After Hector SUV’s success, more Chinese automakers eye India.
Automakers Great Wall Motor and Changan Automobile are accelerating plans to build cars in India following rival SAIC Motor’s first success in one of the world markets, three sources said.
Great Wall is finalising which SUVs it intends to make in India and running and buying a factory is seen as the ideal way to get up, including whether to kick its launch off the source told Reuters. Great Wall said it would make a statement next month but declined further comment. A spokesman for GM in Detroit said it was continuing to make vehicles for export.
“As we’ve said previously, we continue to explore options to improve utilisation of the plant. Changan, has held initial talks with suppliers and too, is currently scouting for a manufacturing base, sources said.
Changan declined to comment.
The companies see India as a chance to combat slowing sales in the home, which fell in November for a 17th month in a row. While car sales in India are stuttering, the market is expected to become the world’s third biggest by 2026, behind China and the United States, according to consultancy LMC Automotive The Chinese firms also expect to capitalise on openings left by international automakers like Fiat Chrysler, Ford Motor and GM that have scaled back plans in a market still dominated by smaller, low-cost automobiles created by Maruti Suzuki and Hyundai Motor.
There’s now a gap in competition and it may take a few years for some of the established carmakers to bring new products to the market,” said LMC Automotive’s Ammar Master. GM’s escape from India, as an instance, could help Great Wall get moving quickly and it’s been in talks to buy GM’s plant in Maharashtra, two of the sources said.
GM stopped selling cars in India in 2017 and has sold its other plant in Gujarat to SAIC, in which the Chinese automaker makes. India is part of Great Wall’s planned global expansion into South America, South Africa, Southeast Asia and Australia, and it also plans to export out of their to places such as Europe and the United States, said the source who’s conscious of its plans.
“The plant in India is expected to be the biggest for Great Wall outside of China,” the source said. Great Wall has hired a former executive from Maruti Suzuki, India’s largest carmaker and appointed a former executive from the India division of SAIC to liaise with the authorities.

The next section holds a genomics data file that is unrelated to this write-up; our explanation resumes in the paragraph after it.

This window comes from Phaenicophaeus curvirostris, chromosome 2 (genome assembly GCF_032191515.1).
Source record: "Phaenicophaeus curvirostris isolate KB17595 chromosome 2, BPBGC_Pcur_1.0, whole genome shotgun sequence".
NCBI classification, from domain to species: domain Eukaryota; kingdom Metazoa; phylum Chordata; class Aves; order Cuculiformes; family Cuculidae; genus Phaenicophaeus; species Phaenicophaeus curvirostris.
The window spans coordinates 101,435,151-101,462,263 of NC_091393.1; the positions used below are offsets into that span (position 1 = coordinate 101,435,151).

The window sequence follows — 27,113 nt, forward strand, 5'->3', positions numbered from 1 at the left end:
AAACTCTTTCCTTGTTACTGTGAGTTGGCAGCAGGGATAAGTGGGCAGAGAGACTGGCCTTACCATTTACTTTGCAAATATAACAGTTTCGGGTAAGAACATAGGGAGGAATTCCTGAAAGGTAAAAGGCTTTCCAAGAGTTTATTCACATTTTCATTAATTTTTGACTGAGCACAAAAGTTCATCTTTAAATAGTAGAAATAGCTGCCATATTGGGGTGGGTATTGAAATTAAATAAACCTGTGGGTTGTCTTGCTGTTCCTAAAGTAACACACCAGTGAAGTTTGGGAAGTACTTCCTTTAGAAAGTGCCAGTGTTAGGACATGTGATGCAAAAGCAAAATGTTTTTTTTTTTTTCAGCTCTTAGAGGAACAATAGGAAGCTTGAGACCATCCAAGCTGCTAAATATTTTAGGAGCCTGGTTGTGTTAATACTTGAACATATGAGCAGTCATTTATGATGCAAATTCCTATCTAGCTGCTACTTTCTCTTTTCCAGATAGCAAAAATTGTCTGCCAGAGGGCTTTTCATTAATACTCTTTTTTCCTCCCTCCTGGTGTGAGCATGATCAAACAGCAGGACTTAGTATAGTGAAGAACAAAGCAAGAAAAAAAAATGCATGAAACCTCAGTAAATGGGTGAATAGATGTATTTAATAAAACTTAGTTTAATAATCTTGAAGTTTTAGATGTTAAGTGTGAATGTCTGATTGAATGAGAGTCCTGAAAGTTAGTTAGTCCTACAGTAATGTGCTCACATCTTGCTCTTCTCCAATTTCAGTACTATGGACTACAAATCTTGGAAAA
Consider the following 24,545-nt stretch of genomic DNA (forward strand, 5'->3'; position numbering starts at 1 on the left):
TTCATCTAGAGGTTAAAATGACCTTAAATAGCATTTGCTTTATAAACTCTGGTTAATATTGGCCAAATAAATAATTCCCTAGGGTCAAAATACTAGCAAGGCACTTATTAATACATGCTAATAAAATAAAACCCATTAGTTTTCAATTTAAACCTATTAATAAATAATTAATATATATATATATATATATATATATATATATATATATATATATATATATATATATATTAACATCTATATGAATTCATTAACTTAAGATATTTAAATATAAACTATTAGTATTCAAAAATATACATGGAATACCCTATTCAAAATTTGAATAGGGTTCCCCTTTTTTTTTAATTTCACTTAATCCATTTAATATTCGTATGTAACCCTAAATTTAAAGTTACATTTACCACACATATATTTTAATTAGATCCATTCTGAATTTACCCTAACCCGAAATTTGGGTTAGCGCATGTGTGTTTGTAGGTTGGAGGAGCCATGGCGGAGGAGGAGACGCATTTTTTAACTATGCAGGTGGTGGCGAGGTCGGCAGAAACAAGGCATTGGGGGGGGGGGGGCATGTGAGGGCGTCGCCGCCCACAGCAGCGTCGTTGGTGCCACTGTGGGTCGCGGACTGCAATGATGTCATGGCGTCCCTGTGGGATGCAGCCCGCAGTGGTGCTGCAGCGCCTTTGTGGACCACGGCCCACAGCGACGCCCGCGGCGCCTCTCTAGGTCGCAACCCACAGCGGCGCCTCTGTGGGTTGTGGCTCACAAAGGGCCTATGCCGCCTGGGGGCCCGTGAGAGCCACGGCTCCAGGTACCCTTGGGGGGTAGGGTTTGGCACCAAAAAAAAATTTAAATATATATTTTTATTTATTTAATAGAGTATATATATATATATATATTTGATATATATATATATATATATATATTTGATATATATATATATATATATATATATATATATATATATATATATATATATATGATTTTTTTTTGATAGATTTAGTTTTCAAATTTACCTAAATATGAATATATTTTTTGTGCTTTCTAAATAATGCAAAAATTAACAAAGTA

“For global automakers, India is one of the numerous markets they are in but for the Chinese it is the first key market outside of home and hence the amount of dedication and investment will be proportionately high,” said the source. One of the biggest hurdles in India winning over buyers for whom cars are a prestige statement and will fight perceptions about the quality and reliability of Chinese goods, say analysts.
When they launched in India chinese smartphone makers such as Xiaomi Corp faced understanding issues but they dominate the marketplace. But, cars remain a significant outlay for many Indians and the Chinese brands will have to make their mark. “After the likes of Volkswagen and Ford start launching new models in India, the entrants from China could face tougher competition because a great deal of buyers in India are still very brand conscious,” said LMC’s Master.
Still, the success of SAIC’s Hector SUV has helped. Launched at the end of June it said it had sold more than 13,000 cars and plans to sell. “Fence sitters are getting in and have realised they could sell in India if the price and strategy is appropriate.”
Lessons from the India launch of SAIC include packing the car to distinguish it from rivals marketing the brand harshly and providing extended warranties to dispel doubts over reliability, analysts say. Another advantage for Chinese carmakers in the forthcoming years will be their EV experience. With the sale of EVs slowing in China they could deploy some of their current capacity in which the government is promoting fuel cars.
SAIC, which will soon launch an SUV in India, is scouting for a second manufacturing site and is expected to make a decision in early 2020, said a source conscious of its plans. SAIC didn’t respond to a request for comment though the head of its Indian branch said in November it had been working on an expansion plan and expected its total sales to hit 70,000 in 2021.